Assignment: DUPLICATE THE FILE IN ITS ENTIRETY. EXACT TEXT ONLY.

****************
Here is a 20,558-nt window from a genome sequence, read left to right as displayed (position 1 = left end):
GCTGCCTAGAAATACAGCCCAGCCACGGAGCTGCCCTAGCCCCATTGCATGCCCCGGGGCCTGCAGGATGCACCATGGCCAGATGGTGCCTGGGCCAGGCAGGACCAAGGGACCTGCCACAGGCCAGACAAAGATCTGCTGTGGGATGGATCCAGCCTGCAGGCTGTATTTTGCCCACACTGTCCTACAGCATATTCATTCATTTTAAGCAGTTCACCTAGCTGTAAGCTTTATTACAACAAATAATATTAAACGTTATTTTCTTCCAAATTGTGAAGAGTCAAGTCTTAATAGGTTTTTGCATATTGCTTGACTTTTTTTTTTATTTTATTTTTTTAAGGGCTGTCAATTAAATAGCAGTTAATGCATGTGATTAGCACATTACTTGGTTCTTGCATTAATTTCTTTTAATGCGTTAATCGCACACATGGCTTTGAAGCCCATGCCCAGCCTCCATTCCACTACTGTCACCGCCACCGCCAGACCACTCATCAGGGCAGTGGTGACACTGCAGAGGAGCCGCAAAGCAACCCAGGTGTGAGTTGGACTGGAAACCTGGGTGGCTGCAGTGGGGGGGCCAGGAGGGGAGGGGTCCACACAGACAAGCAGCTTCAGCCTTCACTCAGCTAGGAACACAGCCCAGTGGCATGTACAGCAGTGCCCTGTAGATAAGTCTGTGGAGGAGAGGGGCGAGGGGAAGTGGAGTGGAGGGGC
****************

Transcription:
Here is a 20,558-nt window from a genome sequence, read left to right as displayed (position 1 = left end):
GCTGCCTAGAAATACAGCCCAGCCACGGAGCTGCCCTAGCCCCATTGCATGCCCCGGGGCCTGCAGGATGCACCATGGCCAGATGGTGCCTGGGCCAGGCAGGACCAAGGGACCTGCCACAGGCCAGACAAAGATCTGCTGTGGGATGGATCCAGCCTGCAGGCTGTATTTTGCCCACACTGTCCTACAGCATATTCATTCATTTTAAGCAGTTCACCTAGCTGTAAGCTTTATTACAACAAATAATATTAAACGTTATTTTCTTCCAAATTGTGAAGAGTCAAGTCTTAATAGGTTTTTGCATATTGCTTGACTTTTTTTTTTATTTTATTTTTTTAAGGGCTGTCAATTAAATAGCAGTTAATGCATGTGATTAGCACATTACTTGGTTCTTGCATTAATTTCTTTTAATGCGTTAATCGCACACATGGCTTTGAAGCCCATGCCCAGCCTCCATTCCACTACTGTCACCGCCACCGCCAGACCACTCATCAGGGCAGTGGTGACACTGCAGAGGAGCCGCAAAGCAACCCAGGTGTGAGTTGGACTGGAAACCTGGGTGGCTGCAGTGGGGGGGCCAGGAGGGGAGGGGTCCACACAGACAAGCAGCTTCAGCCTTCACTCAGCTAGGAACACAGCCCAGTGGCATGTACAGCAGTGCCCTGTAGATAAGTCTGTGGAGGAGAGGGGCGAGGGGAAGTGGAGTGGAGGGGC